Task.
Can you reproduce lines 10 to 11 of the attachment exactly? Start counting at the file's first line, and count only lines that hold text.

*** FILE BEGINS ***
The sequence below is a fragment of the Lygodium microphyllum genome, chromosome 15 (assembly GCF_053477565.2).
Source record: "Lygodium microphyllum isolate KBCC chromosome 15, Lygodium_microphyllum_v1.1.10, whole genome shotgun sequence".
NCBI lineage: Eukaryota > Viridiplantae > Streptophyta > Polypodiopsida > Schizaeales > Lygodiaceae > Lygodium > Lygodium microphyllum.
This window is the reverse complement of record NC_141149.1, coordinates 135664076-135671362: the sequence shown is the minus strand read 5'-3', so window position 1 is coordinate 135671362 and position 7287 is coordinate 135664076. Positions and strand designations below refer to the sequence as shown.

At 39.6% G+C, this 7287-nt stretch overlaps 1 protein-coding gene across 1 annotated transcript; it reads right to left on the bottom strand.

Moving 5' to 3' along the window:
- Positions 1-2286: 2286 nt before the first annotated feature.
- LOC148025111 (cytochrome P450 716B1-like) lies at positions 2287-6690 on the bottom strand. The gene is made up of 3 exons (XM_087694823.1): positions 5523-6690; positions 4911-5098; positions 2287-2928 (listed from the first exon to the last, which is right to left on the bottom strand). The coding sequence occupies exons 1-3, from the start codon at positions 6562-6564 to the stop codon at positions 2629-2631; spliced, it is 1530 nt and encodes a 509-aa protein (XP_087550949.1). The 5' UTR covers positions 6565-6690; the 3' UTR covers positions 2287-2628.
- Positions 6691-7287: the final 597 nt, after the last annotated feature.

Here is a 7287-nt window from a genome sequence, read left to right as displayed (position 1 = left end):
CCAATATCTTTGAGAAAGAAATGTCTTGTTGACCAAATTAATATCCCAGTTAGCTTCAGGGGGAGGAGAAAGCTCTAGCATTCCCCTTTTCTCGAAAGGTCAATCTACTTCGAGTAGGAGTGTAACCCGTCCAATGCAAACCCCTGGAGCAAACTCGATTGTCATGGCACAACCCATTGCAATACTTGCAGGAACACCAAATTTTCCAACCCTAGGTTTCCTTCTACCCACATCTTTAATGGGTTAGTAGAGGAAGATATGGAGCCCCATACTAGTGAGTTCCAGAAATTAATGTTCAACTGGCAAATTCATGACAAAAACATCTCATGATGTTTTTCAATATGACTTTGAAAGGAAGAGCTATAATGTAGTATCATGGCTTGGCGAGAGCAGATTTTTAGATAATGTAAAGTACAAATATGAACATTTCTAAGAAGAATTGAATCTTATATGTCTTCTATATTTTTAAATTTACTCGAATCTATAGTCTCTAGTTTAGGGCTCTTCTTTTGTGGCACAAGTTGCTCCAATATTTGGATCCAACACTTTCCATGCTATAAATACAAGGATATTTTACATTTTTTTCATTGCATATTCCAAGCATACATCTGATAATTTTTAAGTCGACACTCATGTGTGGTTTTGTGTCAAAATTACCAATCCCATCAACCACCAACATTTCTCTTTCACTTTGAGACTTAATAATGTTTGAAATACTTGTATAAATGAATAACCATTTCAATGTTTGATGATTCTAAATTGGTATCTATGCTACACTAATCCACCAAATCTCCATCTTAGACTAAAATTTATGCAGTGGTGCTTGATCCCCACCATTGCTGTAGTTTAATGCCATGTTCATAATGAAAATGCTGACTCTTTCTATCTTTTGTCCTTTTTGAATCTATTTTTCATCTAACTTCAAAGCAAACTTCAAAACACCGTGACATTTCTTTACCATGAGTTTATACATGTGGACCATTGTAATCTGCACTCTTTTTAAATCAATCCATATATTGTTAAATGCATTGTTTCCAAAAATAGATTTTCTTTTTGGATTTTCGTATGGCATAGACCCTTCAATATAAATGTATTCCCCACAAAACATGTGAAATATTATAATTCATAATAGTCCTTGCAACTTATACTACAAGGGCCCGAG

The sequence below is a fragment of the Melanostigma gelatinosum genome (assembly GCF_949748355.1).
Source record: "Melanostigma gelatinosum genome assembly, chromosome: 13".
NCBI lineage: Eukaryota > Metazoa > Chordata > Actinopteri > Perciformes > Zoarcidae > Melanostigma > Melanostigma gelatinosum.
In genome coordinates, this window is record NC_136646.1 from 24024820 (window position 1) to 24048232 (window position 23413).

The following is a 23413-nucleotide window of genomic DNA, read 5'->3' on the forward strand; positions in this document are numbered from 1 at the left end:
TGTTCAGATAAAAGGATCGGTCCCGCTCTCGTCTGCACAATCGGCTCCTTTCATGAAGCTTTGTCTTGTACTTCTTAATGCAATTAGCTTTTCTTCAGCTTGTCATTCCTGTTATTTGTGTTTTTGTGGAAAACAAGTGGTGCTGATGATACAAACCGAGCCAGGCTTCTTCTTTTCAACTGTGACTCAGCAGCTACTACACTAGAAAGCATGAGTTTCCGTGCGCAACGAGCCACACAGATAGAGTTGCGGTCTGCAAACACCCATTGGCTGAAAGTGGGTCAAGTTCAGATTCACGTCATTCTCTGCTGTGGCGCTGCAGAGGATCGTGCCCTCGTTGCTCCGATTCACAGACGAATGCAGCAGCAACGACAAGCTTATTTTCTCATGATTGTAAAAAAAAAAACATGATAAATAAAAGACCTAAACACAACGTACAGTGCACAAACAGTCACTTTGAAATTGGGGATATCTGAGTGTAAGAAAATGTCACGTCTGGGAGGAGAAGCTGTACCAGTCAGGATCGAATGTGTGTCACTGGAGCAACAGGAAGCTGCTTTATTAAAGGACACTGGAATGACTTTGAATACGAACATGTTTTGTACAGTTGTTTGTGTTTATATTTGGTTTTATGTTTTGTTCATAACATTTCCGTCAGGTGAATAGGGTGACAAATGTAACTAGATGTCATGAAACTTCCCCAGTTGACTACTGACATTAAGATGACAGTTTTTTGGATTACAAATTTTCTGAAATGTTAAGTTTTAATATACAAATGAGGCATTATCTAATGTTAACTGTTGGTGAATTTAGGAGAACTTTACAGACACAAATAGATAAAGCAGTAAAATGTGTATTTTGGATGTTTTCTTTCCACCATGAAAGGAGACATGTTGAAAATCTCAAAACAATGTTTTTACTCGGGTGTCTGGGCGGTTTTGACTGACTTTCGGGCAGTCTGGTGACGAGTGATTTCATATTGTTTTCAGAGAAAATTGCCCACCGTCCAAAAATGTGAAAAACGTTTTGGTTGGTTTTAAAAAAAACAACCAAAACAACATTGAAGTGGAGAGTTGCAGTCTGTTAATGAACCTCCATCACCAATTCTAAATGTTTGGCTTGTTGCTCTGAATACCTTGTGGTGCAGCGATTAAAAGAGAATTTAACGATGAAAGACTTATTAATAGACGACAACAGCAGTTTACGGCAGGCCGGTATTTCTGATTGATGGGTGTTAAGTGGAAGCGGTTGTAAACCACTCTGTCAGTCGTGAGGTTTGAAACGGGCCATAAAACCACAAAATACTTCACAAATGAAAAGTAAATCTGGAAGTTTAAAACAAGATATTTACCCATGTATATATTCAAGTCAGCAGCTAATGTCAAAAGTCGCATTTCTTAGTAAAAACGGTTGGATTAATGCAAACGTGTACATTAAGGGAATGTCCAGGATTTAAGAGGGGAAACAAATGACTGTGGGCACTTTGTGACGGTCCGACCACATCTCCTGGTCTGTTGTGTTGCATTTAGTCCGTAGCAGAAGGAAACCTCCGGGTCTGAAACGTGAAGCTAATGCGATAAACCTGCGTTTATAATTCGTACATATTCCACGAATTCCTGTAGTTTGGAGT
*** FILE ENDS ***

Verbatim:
Here is a 7287-nt window from a genome sequence, read left to right as displayed (position 1 = left end):
CCAATATCTTTGAGAAAGAAATGTCTTGTTGACCAAATTAATATCCCAGTTAGCTTCAGGGGGAGGAGAAAGCTCTAGCATTCCCCTTTTCTCGAAAGGTCAATCTACTTCGAGTAGGAGTGTAACCCGTCCAATGCAAACCCCTGGAGCAAACTCGATTGTCATGGCACAACCCATTGCAATACTTGCAGGAACACCAAATTTTCCAACCCTAGGTTTCCTTCTACCCACATCTTTAATGGGTTAGTAGAGGAAGATATGGAGCCCCATACTAGTGAGTTCCAGAAATTAATGTTCAACTGGCAAATTCATGACAAAAACATCTCATGATGTTTTTCAATATGACTTTGAAAGGAAGAGCTATAATGTAGTATCATGGCTTGGCGAGAGCAGATTTTTAGATAATGTAAAGTACAAATATGAACATTTCTAAGAAGAATTGAATCTTATATGTCTTCTATATTTTTAAATTTACTCGAATCTATAGTCTCTAGTTTAGGGCTCTTCTTTTGTGGCACAAGTTGCTCCAATATTTGGATCCAACACTTTCCATGCTATAAATACAAGGATATTTTACATTTTTTTCATTGCATATTCCAAGCATACATCTGATAATTTTTAAGTCGACACTCATGTGTGGTTTTGTGTCAAAATTACCAATCCCATCAACCACCAACATTTCTCTTTCACTTTGAGACTTAATAATGTTTGAAATACTTGTATAAATGAATAACCATTTCAATGTTTGATGATTCTAAATTGGTATCTATGCTACACTAATCCACCAAATCTCCATCTTAGACTAAAATTTATGCAGTGGTGCTTGATCCCCACCATTGCTGTAGTTTAATGCCATGTTCATAATGAAAATGCTGACTCTTTCTATCTTTTGTCCTTTTTGAATCTATTTTTCATCTAACTTCAAAGCAAACTTCAAAACACCGTGACATTTCTTTACCATGAGTTTATACATGTGGACCATTGTAATCTGCACTCTTTTTAAATCAATCCATATATTGTTAAATGCATTGTTTCCAAAAATAGATTTTCTTTTTGGATTTTCGTATGGCATAGACCCTTCAATATAAATGTATTCCCCACAAAACATGTGAAATATTATAATTCATAATAGTCCTTGCAACTTATACTACAAGGGCCCGAG